After the loss of so many wonderful and inspiring teachers last year, we all waited in great anticipation to see who could possibly fill those huge shoes and take up the responsibilities of those who left. As Valley welcomed these new faces, we were not disappointed in the staff members who received the torch down. Because of this surge of brand new faculty members, the newspaper staff felt the need to point out a couple of awesome new additions to the Valley High school family. One of the faculty members selected for this spotlight is none other than the new counselor, McKinley Withers. In the short time he’s been here, he’s inspired and helped countless students, including myself. “McKinley treats every student with the respect and kindness that they deserve,” said Ireland Lowe, Valley student, “He will always make sure that you are on the right track to graduate.” Not only is he great at making schedules to benefit his students, he is always there for emotional support. Seriously, an hour long motivational speech still wouldn’t equate to five minutes in his office. “He is ridiculously inspiring, and always helps your mood when you’re feeling down,” Julian Newland said. He is always willing to put in the extra effort to be sure everyone is okay. His constructive methods have been recognized by many of our students, which is why so many of us pile up at the office just to see him. McKinley isn’t the only outstanding new addition to Valley this year. Ian Waterman, the new secondary math 2 teacher, has exceeded expectations and has made math more interesting for many students. “Ian is awesome because he likes to joke around with us and is always understanding while also being a really great teacher,” said Valley student Luiza Ferreira. Ian turns such a complex subject, math, into an easily understandable subject while opening student’s minds up to the brilliance of mathematical equations. That alone makes him an amazing teacher, not to mention his sense of humor and incredibly witty remarks. “He was kind of quiet in the beginning,” said one Valley student, “but he warmed up to Valley pretty fast, he became part of the school’s family!” Ian is an outstanding math teacher, and is much appreciated by everyone here at Valley. These two individuals have already, in their first year here, impacted many Valley student’s lives and made this school even more brilliant. As a Valley student, I am more than happy to tell McKinley, Ian, and all other staff members new to valley this year, welcome to our school- you are now part of our little family and we are all so happy that you’ve joined us.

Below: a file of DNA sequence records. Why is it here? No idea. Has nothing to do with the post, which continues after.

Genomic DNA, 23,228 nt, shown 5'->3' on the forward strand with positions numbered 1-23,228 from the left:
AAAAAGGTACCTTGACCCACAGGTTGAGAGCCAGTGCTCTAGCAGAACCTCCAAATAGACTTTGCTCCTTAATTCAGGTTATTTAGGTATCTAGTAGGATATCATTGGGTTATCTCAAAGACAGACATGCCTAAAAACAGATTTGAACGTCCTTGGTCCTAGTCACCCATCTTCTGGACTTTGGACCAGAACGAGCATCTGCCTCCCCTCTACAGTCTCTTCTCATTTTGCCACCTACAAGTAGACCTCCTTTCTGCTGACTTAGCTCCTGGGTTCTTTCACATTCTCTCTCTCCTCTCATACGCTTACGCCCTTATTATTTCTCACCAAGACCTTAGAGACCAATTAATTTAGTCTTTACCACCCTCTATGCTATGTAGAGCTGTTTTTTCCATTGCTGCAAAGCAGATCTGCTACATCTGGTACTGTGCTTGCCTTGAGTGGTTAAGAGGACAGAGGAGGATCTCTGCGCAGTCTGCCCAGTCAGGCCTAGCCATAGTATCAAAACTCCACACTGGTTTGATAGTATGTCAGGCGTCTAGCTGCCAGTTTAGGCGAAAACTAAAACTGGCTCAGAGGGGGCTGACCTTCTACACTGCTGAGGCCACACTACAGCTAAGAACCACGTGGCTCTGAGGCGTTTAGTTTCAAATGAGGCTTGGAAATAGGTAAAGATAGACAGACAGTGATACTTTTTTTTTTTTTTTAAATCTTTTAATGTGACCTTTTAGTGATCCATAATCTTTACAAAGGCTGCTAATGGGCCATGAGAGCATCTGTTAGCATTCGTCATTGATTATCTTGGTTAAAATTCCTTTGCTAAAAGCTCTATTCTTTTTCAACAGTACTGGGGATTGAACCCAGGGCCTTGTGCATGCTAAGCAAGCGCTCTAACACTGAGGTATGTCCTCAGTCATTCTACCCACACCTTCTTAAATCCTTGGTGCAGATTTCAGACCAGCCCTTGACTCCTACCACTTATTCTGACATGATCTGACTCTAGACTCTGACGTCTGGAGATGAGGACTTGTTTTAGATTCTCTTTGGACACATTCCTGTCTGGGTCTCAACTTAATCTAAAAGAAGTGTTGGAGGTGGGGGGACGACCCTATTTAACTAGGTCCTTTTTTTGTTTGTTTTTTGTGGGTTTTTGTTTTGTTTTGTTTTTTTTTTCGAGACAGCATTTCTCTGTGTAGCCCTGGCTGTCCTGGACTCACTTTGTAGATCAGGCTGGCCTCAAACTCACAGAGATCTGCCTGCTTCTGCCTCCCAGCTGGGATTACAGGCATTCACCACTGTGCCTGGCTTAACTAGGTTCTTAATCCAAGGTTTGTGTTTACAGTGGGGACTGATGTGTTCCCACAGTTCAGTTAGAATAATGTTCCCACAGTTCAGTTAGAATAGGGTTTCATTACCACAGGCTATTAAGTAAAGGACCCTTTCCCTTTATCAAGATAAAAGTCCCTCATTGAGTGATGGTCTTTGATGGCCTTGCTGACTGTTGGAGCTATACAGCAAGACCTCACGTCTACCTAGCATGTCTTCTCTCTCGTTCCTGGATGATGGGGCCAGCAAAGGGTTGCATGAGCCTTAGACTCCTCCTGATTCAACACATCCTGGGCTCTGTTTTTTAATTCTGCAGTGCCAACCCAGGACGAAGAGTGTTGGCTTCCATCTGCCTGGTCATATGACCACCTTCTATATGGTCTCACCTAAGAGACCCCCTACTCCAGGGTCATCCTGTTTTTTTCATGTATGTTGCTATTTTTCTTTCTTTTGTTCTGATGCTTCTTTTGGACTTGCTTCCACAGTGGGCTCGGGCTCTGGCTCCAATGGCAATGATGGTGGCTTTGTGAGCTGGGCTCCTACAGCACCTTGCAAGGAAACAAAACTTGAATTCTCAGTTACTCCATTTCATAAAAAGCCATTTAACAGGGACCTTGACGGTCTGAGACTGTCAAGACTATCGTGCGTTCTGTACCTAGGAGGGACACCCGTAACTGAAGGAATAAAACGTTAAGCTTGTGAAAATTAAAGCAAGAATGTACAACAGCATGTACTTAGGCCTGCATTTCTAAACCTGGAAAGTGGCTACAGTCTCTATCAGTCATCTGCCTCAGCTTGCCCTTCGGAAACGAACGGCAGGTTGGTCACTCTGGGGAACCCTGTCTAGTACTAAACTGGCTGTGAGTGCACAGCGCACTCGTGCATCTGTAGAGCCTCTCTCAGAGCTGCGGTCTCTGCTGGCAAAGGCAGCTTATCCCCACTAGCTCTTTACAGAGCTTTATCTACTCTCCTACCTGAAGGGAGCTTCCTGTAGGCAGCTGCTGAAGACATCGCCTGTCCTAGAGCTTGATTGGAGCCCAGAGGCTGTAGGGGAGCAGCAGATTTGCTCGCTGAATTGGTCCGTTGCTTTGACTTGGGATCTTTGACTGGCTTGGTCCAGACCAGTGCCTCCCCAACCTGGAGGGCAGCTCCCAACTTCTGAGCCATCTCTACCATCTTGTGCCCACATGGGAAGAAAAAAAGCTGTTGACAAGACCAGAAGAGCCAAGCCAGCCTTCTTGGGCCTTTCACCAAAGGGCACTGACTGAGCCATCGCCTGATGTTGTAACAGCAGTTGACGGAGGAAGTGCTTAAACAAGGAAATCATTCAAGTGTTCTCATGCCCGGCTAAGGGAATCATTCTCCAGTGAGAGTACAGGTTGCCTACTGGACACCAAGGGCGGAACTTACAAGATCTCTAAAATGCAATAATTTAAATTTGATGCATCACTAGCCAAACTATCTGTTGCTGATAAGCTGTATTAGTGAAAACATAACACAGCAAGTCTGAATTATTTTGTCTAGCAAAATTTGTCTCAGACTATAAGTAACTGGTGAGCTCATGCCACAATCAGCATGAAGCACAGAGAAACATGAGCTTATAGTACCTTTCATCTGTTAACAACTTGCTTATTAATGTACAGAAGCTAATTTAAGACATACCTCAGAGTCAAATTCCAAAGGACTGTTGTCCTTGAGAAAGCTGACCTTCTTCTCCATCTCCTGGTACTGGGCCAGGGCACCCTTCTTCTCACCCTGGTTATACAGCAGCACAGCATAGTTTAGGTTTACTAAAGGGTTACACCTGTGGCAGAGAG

Student Spotlight: Jacob Lacey
By Julian Newland
Jacob Lacy is 18 years old, and he’s also 6’10. His parents aren’t extraordinarily tall, a complete anomaly, and yet he is so much more than a pretty face and a tall frame. Jacob is a lover of memes, and a champion of the human spirit. His sensitive side shines, and delights. Mr. Lacy enjoys tippy toeing through meadows, with his puppy dog, Douglas, who is quite esteemed. Speaking of flowers, Jacob is quite fond of Guns-N-Roses. Music is very important in his life. He listens to music throughout his daily routine of waking up, going to school going home and going to sleep. Video games are another important piece of media for him, as he owns an X-Box and plays it quite frequently. How does he get through his grueling schedule, you ask? Jacob asks multiple people if they’re Michael Bay. “Is that Michael Bay?” “Is that Michael Bay’s brother Mitchell Bay?” Jacob is the greatest of all time, at being tall, and hilarious. Great man, right here. Great man.
Humanities in Focus Program
By Ireland Lowe